It is not often that a case threatens to truly change the landscape of divorce. But the Court of Appeal’s ruling on the split of Julie and Robin Sharp is being said by some to do just that.
The Sharp’s were married in 2008. Julie filed for divorce in December 2013 following the revelation that her husband had been having “a clandestine affair”.
He subsequently moved out of the former matrimonial home, a property in Gloucestershire worth over £2 million, in July 2014. The marriage was described by the High Court judge as “not so desperately short … as some, but still by no means lengthy”.
Although the couple were earning broadly similar amounts when they met in 2007, during the course of their relationship Mrs Sharp earned a series of substantial bonus payments totalling £10.5 million. By the time of their divorce, their total assets amounted to nearly £7 million, of which almost £5.5 million was generated over the course of the marriage.
Mrs Sharp argued that the vast majority of this was earned by her as a result of her sole endeavour at work. The judges heard that the Sharps had a "four-year marriage to separation", during which time they had no children and kept their finances separate
An initial ruling had granted Mr Sharp half of the couple’s total fortune, but yesterday, the Court of Appeal overturned that decision - making a legal distinction between ‘short’ and ‘long’ marriages for the first time.
It ruled that Mr Sharp should receive just £2 million, calculated on the basis of half of the value of their properties, an additional sum to reflect their standard of living during the marriage, his need for a modest capital fund from which to live and also “some share” in Mrs Sharp’s assets.
Lord Justice Macfarlane stated that Mr Sharp made no contribution to the source of Mrs Sharp’s bonuses and that he did not contribute more to the home life or welfare of the family. Mrs Sharp had "received bonuses way beyond the level of her previous earnings purely as a result of her employment and ... without any contribution, either domestic or business, from her husband."
So far, so simple. So why the uproar? And what does this latest decision mean for those contemplating a divorce following a short marriage?
The implications of this judgment could be significant, particularly for women following short marriages, where no children are involved.
In England and Wales, the starting point for divorce courts is one that seeks an equal division of a couple’s assets: 50/50. They do not tend to discriminate between the roles of home-maker and breadwinner, deeming both equally important.
Crucially, this is not (as it is in some other countries) limited to those assets acquired during the course of the relationship but can include everything owned by the parties. This is one of the reasons that London is known as “the divorce capital of the world and why it’s often the go-to jurisdiction for wives of rich husbands (or, indeed, vice versa).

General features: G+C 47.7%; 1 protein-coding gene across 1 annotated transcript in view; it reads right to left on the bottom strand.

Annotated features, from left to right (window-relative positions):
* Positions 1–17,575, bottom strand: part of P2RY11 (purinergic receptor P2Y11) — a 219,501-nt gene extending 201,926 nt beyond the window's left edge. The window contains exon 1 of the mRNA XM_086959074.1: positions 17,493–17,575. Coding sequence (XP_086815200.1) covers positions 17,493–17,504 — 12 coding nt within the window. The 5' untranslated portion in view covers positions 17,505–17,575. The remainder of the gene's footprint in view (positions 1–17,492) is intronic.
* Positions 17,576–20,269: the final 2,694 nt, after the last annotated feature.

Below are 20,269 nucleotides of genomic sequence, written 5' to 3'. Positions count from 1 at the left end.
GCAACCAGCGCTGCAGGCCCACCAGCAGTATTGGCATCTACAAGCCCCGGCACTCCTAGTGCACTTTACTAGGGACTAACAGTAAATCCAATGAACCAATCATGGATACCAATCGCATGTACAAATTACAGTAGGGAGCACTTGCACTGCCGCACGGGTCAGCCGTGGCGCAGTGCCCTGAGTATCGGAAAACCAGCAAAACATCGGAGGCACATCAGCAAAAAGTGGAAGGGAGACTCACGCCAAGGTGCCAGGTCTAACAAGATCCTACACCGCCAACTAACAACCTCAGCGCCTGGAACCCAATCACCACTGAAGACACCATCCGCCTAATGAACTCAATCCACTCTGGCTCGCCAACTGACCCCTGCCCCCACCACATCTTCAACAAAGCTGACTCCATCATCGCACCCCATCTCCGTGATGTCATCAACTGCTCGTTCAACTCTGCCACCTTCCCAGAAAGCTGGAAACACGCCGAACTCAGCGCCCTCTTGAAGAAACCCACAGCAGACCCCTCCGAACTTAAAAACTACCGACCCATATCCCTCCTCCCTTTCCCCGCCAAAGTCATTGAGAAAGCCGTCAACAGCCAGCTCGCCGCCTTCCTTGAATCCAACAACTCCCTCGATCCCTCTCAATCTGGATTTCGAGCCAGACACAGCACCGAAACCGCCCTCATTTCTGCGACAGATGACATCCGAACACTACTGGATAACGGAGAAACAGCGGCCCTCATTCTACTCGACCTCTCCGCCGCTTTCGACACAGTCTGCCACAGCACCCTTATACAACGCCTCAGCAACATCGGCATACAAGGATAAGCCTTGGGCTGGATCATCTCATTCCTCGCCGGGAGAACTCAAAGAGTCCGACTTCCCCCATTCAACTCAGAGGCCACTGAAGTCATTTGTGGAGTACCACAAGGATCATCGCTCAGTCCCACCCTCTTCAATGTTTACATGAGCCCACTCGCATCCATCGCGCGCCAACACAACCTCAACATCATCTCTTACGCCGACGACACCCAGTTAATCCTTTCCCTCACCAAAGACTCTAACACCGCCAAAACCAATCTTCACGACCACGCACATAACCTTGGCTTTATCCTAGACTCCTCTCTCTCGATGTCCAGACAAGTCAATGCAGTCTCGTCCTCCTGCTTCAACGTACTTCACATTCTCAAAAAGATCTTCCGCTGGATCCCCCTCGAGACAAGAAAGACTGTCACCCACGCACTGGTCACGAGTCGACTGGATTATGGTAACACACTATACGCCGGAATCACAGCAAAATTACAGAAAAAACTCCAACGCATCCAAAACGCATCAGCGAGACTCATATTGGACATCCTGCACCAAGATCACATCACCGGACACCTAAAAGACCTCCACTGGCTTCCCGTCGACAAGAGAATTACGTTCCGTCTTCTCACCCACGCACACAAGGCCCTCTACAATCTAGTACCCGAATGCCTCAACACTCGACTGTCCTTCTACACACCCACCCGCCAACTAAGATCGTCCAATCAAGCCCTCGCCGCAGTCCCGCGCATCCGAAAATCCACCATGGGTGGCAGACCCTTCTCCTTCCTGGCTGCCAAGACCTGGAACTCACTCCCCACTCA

However, the courts have always had the ability to depart from the presumption of 50/50 depending on the facts of the case. One such reason can be the duration of the relationship – which includes any cohabitation prior to marriage – where one party brings pre-acquired wealth to the marriage.
The difference with the Sharp’s case, however, is that the majority of wealth was generated by Mrs Sharp during the marriage.
Conventional wisdom in similar cases is that while “pre-marital” assets can be protected from being divided equally, assets built up during a short marriage should be split 50/50. Mr Sharp, as a fully supportive husband, should not be discriminated against on the basis that his earnings were less. Right?
That he has not been awarded half the total assets may, on the face of it, be of some concern, particular to those who are financially reliant on their partners.
So can couples who divorce after a short marriage no longer expect to have their assets divided equally?
The Court of Appeal judges have made it clear that the Sharp’s case is one of the “very small number of cases” where a departure from the equal sharing principles is justified. If the couple had had children, or if Mr Sharp had not himself had a good income, the outcome could have been very different.
Whether the ruling indicates a sea change in how the court views short marriages in the future - well, only time will tell.